Explained: the ULTimateCO2 Mont Terri experiment

An innovative experiment is being carried out by ULTimateCO2 in the underground rock laboratory of Mont Terri in Switzerland to understand the processes affecting well integrity.


The ULTimateCO2 Mont Terri experiment: general principles and various steps


The geological storage of CO2 in deep aquifers consists in injecting CO2 into permeable geological formations that initially contain brines in the rock pores. The geological formations chosen for storage must have an overlying impermeable caprock to prevent the injected CO2 from escaping upwards (under the pressure and temperature conditions typically envisaged for storage, the CO2 is in gas form, which is less dense than water and thus rises under the effect of gravity). The caprock also prevents any vertical migration of brines (and dissolved CO2) due to the increased pressure in the aquifer relative to hydrostatic pressure.

However, if the seal of the caprock is broken, there is a risk that the fluids could migrate upwards towards shallower aquifers containing groundwater resources. Existing wells intersecting the storage formation thus represent potential leakage pathways (and abandoned wells are relatively common in sedimentary basins suitable for CO2 storage). To avoid leakage, the wells must have a good seal at their intersection with the caprock. Well integrity depends on the capacity of a well to prevent fluids communicating between two aquifers, e.g. a storage aquifer and an overlying groundwater aquifer. This problem is being studied by the ULTimateCO2 experiment in the underground rock laboratory of Mont Terri in Switzerland since the end of 2012. Importance of well integrity of existing wells to decrease the risk of migration  (modified from Gasda, Environ. Geol., 2004)

Experiment design

In the experiment, the Opalinus Clay is considered as a representative caprock and the general objective is to study well integrity according to various conditions (temperature, pressure and geochemical environment).

A well typically consists of a casing that is separated from the surrounding geological formation by a cement layer. For our experiment, a well section 2.30 m long was drilled, equipped with steel casing and then cemented. The materials used (steel and cement) and the geometry of the various parts (drilling diameter, casing, thickness of the concrete ring) are the same as those used in oil exploration. The well is divided into a lower section and an upper section (empty volumes filled with synthetic water of a composition similar to that of pore water found in the Opalinus Clay). Fluids are then injected or extracted from these two sections to allow:

  • 1) pressure tests to estimate when the two sections are hydraulically connected (sign of well integrity);
  • 2) fluid sampling to characterize the evolution of water chemistry as a function of the reactions between clay, cement and steel.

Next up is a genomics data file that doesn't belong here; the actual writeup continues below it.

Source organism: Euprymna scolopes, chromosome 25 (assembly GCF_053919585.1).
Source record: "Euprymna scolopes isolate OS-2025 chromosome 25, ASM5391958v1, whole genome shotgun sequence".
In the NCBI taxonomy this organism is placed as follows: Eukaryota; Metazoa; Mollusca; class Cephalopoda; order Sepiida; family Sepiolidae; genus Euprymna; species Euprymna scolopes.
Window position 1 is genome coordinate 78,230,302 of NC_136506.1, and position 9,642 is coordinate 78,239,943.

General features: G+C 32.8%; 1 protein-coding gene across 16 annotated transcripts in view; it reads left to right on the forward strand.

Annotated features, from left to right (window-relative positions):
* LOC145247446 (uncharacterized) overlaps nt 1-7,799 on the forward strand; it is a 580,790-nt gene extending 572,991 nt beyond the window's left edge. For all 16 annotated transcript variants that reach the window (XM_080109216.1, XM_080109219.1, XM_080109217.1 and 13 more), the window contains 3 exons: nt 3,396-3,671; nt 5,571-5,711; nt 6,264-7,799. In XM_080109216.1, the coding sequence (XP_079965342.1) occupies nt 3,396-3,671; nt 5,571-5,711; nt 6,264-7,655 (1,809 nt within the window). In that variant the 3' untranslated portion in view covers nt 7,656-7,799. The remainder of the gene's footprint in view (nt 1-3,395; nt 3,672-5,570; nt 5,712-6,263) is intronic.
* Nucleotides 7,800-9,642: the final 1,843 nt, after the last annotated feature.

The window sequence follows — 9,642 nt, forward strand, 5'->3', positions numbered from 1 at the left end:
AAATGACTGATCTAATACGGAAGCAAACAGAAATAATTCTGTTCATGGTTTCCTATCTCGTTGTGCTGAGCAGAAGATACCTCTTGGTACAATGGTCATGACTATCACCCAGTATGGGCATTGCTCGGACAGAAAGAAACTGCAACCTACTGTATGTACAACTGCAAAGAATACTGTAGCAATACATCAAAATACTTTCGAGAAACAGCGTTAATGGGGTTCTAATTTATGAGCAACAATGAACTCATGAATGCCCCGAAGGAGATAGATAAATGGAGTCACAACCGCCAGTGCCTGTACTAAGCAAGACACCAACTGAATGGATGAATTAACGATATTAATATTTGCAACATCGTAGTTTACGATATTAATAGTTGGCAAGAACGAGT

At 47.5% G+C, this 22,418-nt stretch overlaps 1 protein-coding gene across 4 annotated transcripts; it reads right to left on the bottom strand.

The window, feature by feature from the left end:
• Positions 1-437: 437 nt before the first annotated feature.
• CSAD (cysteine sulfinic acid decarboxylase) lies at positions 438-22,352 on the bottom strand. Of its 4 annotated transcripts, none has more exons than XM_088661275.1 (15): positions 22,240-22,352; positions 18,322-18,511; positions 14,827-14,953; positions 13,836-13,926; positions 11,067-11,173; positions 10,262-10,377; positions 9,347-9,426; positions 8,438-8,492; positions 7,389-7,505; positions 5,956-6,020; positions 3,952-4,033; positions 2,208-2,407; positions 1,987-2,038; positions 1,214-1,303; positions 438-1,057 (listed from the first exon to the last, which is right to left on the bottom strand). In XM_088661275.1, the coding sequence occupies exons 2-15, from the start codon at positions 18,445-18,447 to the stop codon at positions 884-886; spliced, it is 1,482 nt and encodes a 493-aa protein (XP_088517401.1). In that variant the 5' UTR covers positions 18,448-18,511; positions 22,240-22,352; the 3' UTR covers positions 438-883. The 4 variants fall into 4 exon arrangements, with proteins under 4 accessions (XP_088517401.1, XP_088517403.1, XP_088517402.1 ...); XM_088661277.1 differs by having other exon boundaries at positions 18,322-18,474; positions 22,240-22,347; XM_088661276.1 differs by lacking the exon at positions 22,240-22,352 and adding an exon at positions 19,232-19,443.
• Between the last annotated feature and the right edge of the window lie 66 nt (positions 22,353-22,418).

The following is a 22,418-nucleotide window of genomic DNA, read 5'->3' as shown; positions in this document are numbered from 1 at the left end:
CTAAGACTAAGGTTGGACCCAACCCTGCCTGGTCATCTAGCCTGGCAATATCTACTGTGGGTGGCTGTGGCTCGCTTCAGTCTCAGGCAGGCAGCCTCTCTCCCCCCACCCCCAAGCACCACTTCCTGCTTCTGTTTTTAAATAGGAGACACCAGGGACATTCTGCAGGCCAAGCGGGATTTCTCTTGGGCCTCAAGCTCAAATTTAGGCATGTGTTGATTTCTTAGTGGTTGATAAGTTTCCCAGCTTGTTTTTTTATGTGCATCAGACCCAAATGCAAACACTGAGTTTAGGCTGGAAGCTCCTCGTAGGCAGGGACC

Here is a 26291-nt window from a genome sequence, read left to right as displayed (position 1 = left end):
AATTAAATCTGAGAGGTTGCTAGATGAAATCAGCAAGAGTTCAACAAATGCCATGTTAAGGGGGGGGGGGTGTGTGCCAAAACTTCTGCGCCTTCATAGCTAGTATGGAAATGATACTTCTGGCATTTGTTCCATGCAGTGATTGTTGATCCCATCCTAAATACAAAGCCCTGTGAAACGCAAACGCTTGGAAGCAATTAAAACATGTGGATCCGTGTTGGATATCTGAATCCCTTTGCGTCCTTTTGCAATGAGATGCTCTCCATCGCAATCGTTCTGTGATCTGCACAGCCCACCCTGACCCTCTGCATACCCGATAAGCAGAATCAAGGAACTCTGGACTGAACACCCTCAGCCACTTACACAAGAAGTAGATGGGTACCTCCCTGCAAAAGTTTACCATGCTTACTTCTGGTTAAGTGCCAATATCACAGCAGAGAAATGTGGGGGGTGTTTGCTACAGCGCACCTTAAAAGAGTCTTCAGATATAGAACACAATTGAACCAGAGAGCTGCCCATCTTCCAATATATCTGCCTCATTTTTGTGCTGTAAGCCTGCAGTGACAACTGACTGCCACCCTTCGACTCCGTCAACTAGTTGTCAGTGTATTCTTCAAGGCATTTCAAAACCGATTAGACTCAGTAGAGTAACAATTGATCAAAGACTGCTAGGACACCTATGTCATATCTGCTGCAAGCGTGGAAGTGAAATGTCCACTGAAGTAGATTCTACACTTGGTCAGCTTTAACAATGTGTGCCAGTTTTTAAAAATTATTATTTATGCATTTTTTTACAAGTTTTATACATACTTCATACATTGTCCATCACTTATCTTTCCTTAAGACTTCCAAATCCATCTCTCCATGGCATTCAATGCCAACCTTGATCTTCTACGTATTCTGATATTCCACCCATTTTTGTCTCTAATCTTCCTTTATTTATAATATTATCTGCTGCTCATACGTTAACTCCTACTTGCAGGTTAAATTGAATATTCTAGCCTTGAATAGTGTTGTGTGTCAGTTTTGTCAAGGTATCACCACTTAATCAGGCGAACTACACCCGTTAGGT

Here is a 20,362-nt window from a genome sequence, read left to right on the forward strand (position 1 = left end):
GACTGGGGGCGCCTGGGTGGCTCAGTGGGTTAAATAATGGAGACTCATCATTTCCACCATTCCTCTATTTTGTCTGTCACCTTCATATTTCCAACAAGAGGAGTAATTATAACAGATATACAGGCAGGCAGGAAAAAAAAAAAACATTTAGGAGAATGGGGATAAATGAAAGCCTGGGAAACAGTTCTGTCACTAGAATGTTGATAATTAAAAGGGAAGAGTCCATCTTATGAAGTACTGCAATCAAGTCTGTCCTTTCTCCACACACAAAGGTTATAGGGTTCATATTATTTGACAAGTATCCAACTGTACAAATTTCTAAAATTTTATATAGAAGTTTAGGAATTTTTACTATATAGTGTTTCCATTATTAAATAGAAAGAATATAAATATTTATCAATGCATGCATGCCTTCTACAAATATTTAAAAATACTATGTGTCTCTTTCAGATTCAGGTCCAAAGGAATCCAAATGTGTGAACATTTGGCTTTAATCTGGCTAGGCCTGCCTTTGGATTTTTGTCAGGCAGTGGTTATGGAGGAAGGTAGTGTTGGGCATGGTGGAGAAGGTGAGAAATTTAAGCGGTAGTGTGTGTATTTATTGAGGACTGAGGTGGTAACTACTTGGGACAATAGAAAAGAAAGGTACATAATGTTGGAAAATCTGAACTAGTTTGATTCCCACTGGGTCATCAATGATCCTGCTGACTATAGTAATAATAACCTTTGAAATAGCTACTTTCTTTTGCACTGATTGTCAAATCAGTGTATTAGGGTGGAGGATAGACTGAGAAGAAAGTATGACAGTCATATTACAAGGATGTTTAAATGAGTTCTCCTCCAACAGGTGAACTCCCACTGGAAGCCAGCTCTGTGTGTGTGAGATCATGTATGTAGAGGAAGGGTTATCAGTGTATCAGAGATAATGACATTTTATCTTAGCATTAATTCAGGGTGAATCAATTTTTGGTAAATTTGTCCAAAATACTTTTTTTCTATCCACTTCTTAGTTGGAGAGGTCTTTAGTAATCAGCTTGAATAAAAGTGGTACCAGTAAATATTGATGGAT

The well system was installed in October 2012 and gradually filled with water until February 2013. Since then, experiments have been conducted to characterize both i) the evolution well integrity (connection status between the two sections) and ii) the geochemical interaction processes occurring at the clay / cement / steel interfaces under various conditions, namely temperature, pressure and geochemical environments (initial geochemical environment first, then an acidic environment with water containing dissolved CO2). Importance of well integrity of existing wells to decrease the risk of migration  (modified from Gasda, Environ. Geol., 2004)

2013 focused on observation of the well in its initial geochemical environment (i.e. without CO2) with gradual change of temperature of the system. Imposed pressure tests allowing circulation of pore water from the lower to the upper section (hydraulic aspect) and sporadic fluid sampling (geochemical aspect) were carried out:

  • at initial temperature (17°C) during March 2013;
  • at a higher temperature (50°C in the lower section) from May to August 2013;
  • at a lower temperature (30°C in the lower section) from September to December 2013.

2014 is devoted to studying the system in a different geochemical environment: firstly that of initial synthetic water containing dissolved CO2 at constant temperature (30°C in the lower section). Pressure tests similar to those of 2013 will be carried out, as well as sporadic fluid sampling. More specifically, the lower section will be filled with water containing dissolved CO2 that will then be circulated towards the upper section. For this, the water initially contained in the lower section will become saturated in CO2 by injection of a calibrated quantity of gaseous CO2 (but which dissolves directly), to prevent the remaining CO2 being in a gas phase. This operation began in mid- February. To better understand the fluid migration from the moment the well is brought into contact with CO2, a full mixture of tracers is injected simultaneously with the CO2 (argon, xenon, helium, deuterium, bromine and PFCs). The content of the upper section is continuously monitored in order to detect the arrival of the various tracers injected into the lower section. This test will run until at least late 2014. When completed, a final step consists in over-coring the well and extracting samples for laboratory analysis of mineralogical changes observed at the clay / cement / steel interfaces.

Dernière mise à jour le 27.01.2016